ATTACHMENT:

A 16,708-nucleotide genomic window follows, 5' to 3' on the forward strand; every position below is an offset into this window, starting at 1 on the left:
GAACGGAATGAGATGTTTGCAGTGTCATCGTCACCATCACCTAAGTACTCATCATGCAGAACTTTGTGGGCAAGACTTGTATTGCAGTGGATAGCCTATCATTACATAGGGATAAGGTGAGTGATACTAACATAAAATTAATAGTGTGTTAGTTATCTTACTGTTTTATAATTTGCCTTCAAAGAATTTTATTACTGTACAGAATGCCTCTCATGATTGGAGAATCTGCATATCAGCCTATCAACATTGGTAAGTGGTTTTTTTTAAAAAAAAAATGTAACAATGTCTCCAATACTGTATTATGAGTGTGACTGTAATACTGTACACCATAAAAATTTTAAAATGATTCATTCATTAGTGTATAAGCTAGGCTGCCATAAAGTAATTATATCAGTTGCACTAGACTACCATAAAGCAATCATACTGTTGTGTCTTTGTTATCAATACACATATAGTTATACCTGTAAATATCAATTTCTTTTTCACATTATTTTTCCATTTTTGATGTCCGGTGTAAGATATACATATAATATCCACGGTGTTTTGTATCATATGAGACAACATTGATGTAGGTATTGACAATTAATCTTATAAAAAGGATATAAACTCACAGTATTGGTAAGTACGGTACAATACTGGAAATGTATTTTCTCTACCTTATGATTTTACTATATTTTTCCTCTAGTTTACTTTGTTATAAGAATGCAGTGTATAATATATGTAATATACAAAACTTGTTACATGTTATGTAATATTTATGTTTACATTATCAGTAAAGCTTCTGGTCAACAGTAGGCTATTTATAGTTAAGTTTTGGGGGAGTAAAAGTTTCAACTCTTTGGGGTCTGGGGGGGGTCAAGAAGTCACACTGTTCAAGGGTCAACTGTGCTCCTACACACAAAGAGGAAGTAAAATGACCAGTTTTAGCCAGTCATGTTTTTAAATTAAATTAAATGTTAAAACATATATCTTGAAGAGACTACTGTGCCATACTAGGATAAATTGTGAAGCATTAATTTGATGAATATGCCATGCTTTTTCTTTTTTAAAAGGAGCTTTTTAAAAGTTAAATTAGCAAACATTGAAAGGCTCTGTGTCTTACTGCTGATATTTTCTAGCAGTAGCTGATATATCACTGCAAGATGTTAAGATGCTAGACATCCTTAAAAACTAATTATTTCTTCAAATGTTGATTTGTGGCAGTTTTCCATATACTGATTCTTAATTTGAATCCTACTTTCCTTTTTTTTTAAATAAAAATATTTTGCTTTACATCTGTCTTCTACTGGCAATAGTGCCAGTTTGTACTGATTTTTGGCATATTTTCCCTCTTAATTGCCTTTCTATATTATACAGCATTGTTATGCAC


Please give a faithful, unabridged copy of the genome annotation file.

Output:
A 16,708-nucleotide genomic window follows, 5' to 3' on the forward strand; every position below is an offset into this window, starting at 1 on the left:
GAACGGAATGAGATGTTTGCAGTGTCATCGTCACCATCACCTAAGTACTCATCATGCAGAACTTTGTGGGCAAGACTTGTATTGCAGTGGATAGCCTATCATTACATAGGGATAAGGTGAGTGATACTAACATAAAATTAATAGTGTGTTAGTTATCTTACTGTTTTATAATTTGCCTTCAAAGAATTTTATTACTGTACAGAATGCCTCTCATGATTGGAGAATCTGCATATCAGCCTATCAACATTGGTAAGTGGTTTTTTTTAAAAAAAAAATGTAACAATGTCTCCAATACTGTATTATGAGTGTGACTGTAATACTGTACACCATAAAAATTTTAAAATGATTCATTCATTAGTGTATAAGCTAGGCTGCCATAAAGTAATTATATCAGTTGCACTAGACTACCATAAAGCAATCATACTGTTGTGTCTTTGTTATCAATACACATATAGTTATACCTGTAAATATCAATTTCTTTTTCACATTATTTTTCCATTTTTGATGTCCGGTGTAAGATATACATATAATATCCACGGTGTTTTGTATCATATGAGACAACATTGATGTAGGTATTGACAATTAATCTTATAAAAAGGATATAAACTCACAGTATTGGTAAGTACGGTACAATACTGGAAATGTATTTTCTCTACCTTATGATTTTACTATATTTTTCCTCTAGTTTACTTTGTTATAAGAATGCAGTGTATAATATATGTAATATACAAAACTTGTTACATGTTATGTAATATTTATGTTTACATTATCAGTAAAGCTTCTGGTCAACAGTAGGCTATTTATAGTTAAGTTTTGGGGGAGTAAAAGTTTCAACTCTTTGGGGTCTGGGGGGGGTCAAGAAGTCACACTGTTCAAGGGTCAACTGTGCTCCTACACACAAAGAGGAAGTAAAATGACCAGTTTTAGCCAGTCATGTTTTTAAATTAAATTAAATGTTAAAACATATATCTTGAAGAGACTACTGTGCCATACTAGGATAAATTGTGAAGCATTAATTTGATGAATATGCCATGCTTTTTCTTTTTTAAAAGGAGCTTTTTAAAAGTTAAATTAGCAAACATTGAAAGGCTCTGTGTCTTACTGCTGATATTTTCTAGCAGTAGCTGATATATCACTGCAAGATGTTAAGATGCTAGACATCCTTAAAAACTAATTATTTCTTCAAATGTTGATTTGTGGCAGTTTTCCATATACTGATTCTTAATTTGAATCCTACTTTCCTTTTTTTTTAAATAAAAATATTTTGCTTTACATCTGTCTTCTACTGGCAATAGTGCCAGTTTGTACTGATTTTTGGCATATTTTCCCTCTTAATTGCCTTTCTATATTATACAGCATTGTTATGCAC